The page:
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Coping with Teenage Grief

Coping with Teenage GriefThe onset of summer heralds more than just sunshine and blooming flowers. For teenagers, it means important events like proms and graduations and all of the joyful celebration that goes along with them. Unfortunately, tragic traffic accidents have claimed the lives of a record number of teens throughout our area. Instead of enjoying a special time, teenagers are mourning the loss of special friends.

As adults, it is critical to remember that teenagers understand more than younger children do, yet they do not have adult ways to cope with their loss. Fernside, an organization offering support to grieving families, reminds adults that the grieving process takes a very long time. The child will never stop missing their loved one, but the pain will gradually decrease if the child is allowed to grieve and express his or her feelings.

photoKeep in mind that there is no time limit on grief and that each child is unique. Each child—including siblings—has different concerns, questions, feelings and grief styles. Since children reprocess their grief as they move through developmental stages, holidays, birthdays and other milestones can intensify their feelings. While sometimes seemingly unaffected, other times children may ask a lot of questions or cry. This is because children grieve sporadically.

Highmark Caring Place in Lemoyne—a center dedicated to grieving children and their families—offers these tips about grief generated by other teens who have experienced it.

1.) There’s no set time for grieving—take as long as you need.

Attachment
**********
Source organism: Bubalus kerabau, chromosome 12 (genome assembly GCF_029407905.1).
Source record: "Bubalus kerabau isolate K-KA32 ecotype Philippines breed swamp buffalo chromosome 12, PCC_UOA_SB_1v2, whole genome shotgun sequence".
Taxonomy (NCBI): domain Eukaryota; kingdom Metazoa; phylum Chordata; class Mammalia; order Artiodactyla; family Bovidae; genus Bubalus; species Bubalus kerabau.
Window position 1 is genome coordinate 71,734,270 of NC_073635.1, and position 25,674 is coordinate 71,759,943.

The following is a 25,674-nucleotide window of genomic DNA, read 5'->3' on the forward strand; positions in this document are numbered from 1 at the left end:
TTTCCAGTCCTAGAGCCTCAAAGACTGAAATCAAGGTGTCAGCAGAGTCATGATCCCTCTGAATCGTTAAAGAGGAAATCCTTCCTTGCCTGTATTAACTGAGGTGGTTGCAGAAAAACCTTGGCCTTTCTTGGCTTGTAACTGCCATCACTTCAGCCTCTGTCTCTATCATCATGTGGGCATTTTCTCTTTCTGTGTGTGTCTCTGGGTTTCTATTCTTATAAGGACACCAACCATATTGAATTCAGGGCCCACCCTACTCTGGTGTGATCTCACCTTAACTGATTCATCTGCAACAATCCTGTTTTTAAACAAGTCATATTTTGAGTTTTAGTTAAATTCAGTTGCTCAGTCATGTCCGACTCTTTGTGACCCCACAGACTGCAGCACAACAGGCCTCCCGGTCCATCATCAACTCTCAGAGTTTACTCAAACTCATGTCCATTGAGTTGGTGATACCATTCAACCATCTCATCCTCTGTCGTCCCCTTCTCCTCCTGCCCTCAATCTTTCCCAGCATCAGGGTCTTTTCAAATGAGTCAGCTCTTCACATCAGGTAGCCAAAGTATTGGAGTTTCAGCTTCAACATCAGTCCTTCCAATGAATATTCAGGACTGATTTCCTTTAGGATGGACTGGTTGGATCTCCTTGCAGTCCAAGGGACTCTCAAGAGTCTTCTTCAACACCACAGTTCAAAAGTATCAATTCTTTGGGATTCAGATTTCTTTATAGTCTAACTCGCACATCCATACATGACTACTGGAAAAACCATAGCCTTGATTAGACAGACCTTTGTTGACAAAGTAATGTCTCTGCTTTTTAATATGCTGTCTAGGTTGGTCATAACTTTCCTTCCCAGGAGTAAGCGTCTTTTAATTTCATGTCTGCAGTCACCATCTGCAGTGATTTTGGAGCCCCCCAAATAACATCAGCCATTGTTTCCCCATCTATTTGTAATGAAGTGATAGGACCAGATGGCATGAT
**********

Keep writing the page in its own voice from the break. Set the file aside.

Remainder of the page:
2.) It’s okay to feel sad and out of place.
3.) It’s okay to cry and get your frustration out.
4.) Try not to blame the person you lost.
5.) Try not to blame yourself.
6.) Don’t let friends or parents tell you how to grieve—you need your space.
7.) Cry as much as you want.
8.) Don’t be afraid to let loose or let go.
9.) Don’t let little things or little people bother you.
10.) Your best friend could turn out to be the biggest stranger.
11.) A stranger could turn out to be your best friend.
12.) Tell people about it—it helps to talk.
13.) Try to find people who also lost someone and share your experiences with them.
14.) Remember the good times, but don’t live in the past.
15.) You don’t have to talk about it.
16.) Find a creative way of expressing yourself.
17.) Write about it.
18.) Draw about it.
19.) It’s okay to not know how you feel.
20.) Your weaknesses could turn out to be your strengths now.
21.) It’s never too late to say goodbye.

Other resources that may be of comfort to grieving teenagers, their siblings and friends include:


When a Friend Dies:

A Book for Teens on Grieving and Healing
by Marilyn Gootman

Saying Goodbye When You Don’t Want To: 
Teens Dealing with Loss
by Martha Bolton

I Will remember You:
A Guidebook Through Grief for Teens
by Laura Dower

The caring professionals at Parthemore Funeral Home & Cremation Services are available to assist you and your family during such difficult times. Contact us at any time for more information on how we can help.
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Remembering Virginia Tech

The first decade of this new millennium has given Americans—if not the world—much to grieve. From September 11 to the fury of Katrina, to the ongoing loss of life in the Middle East, it is becoming more common to join in public displays of grief to remember those who are gone and lift the spirits of those still here.

Such was the case in mid-April when a gunman took the lives of 32 Virginia Tech students and faculty before turning the gun on himself. You did not have to be from Virginia to feel the pangs of sorrow when the story first hit the media that fateful morning.

Parthemore Funeral Home knows that grief, whether collective or individual, can generate growth. In times of suffering and tragedy, it is important for us to share our grief and show our support, even if we may not have been personally affected. To help area families and individuals through the Virginia Tech shootings, Parthemore Funeral Home recently opened their chapel for a week to allow anyone to stop by and sign memorial books and express their condolences to shooting victims and their families.

 

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